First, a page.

Friday, Sep 14: Eric KANSA: Sometimes Data is Best Served Cooked, Rather than Raw: Scholarly Publishing and the Web of Data.
    There is a great deal of interest in the sciences and humanities around how to manage "data." By "data," we usually refer to content that has some formal and logical structure needed to meet the requirements of software processing. Data quality issues play an important role in shaping professional incentives to participate in data dissemination and in issues of trust and reliability around the use of shared data. As in the case with other areas of scholarly production, researchers need appropriate workflows to edit, review, and improve the quality of shared data. This presentation will explore how the transactional nature of data helps shape this workflow. Because use of data is heavily mediated by software, datasets can be seen as an integral part of software. This thinking motivated us to experiment with using software debugging and issue tracking tools to help organize collaborative work on editing data. Debugging and issue tracking tools, widely used to improve software quality, can play a similar role in the "debugging" of data.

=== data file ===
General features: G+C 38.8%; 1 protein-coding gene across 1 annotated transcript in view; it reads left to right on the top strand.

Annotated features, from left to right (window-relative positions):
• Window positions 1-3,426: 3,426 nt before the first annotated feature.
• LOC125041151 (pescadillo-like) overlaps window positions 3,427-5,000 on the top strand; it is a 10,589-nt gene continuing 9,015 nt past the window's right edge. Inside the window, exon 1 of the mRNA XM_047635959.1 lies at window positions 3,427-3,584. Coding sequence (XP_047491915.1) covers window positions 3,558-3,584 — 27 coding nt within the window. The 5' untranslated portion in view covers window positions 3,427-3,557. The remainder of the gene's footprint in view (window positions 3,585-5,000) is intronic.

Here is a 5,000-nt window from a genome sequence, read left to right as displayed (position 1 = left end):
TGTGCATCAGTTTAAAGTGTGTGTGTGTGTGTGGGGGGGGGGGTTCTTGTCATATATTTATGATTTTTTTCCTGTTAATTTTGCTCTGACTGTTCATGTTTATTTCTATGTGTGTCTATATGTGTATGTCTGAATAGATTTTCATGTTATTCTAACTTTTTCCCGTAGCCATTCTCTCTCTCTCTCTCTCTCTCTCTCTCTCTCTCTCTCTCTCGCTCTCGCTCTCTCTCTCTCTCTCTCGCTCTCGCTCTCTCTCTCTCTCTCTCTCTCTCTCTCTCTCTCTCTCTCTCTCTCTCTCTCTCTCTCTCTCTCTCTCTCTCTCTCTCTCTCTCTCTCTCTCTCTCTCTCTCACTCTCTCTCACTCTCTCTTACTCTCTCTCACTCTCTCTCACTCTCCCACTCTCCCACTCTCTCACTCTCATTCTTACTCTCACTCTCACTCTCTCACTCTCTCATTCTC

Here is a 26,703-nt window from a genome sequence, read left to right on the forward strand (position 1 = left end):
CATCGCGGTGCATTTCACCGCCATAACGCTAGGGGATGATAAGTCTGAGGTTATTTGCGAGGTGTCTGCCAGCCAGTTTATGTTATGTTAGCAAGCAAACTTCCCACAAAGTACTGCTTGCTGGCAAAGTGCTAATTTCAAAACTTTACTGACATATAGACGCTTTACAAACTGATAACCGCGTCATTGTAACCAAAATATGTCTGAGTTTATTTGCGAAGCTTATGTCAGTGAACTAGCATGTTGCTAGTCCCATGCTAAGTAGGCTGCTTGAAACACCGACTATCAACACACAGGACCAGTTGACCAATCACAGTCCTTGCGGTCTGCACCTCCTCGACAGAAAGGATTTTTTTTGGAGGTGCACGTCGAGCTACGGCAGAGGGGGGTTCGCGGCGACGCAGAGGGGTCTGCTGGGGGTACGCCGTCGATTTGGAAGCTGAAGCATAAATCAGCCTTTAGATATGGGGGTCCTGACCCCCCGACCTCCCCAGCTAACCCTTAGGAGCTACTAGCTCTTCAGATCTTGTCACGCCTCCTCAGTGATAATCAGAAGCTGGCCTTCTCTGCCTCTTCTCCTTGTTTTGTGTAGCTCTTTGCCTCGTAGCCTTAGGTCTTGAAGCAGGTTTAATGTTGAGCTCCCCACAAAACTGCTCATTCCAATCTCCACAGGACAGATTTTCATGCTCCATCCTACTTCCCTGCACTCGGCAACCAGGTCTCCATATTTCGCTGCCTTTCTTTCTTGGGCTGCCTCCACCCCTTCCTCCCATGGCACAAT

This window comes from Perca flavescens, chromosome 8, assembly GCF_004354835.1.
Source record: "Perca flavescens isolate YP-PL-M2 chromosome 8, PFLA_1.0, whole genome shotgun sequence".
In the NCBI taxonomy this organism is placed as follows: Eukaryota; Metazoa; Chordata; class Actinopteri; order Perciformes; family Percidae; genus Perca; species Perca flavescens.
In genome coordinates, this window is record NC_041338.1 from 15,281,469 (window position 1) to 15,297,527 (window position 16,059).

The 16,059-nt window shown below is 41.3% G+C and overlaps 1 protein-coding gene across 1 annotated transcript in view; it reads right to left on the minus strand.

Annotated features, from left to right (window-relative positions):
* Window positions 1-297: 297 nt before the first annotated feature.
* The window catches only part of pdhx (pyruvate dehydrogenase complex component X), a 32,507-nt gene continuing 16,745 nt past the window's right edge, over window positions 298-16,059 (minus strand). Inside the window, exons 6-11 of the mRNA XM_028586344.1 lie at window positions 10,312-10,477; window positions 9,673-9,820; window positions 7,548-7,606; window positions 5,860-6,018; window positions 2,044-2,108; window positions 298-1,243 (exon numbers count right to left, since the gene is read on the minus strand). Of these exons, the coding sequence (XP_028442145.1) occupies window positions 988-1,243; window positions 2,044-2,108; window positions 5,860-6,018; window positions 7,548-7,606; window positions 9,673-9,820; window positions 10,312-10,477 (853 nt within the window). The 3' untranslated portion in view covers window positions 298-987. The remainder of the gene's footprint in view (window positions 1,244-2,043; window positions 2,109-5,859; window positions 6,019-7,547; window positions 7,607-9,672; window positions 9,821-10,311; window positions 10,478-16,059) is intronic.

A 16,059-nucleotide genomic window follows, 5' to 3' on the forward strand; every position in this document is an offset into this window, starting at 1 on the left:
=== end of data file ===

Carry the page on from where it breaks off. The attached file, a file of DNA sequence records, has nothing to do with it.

Finally, such editorial workflows need to also take into account issues of context. To be more useful, datasets need to be understood and related to other information available on the Web. This is particularly true for archaeology, an inherently multidisciplinary domain with inputs from the humanities, history, and natural sciences. Beyond the research community, much information relevant to archaeology is routinely collected through government administrative processes relating to environmental impact regulations and historical preservation laws. "Linked Open Data" methods can help to better contextual research data both with other datasets, other forms of scholarly communications, and records maintained by government institutions.
    Eric Kansa is Director of the Open Context project, a service for the publication of research data in archaeology. Open Context works closely with the California Digital Library for long-term archiving and curation of digital data. See He is also affiliated with the ISchool.

Friday, Sep 21: Sara NOFRI, Univ. of Hamburg, Germany; Visiting Scholar, Journalism:
    Google and its Consequences for Information Retrieval.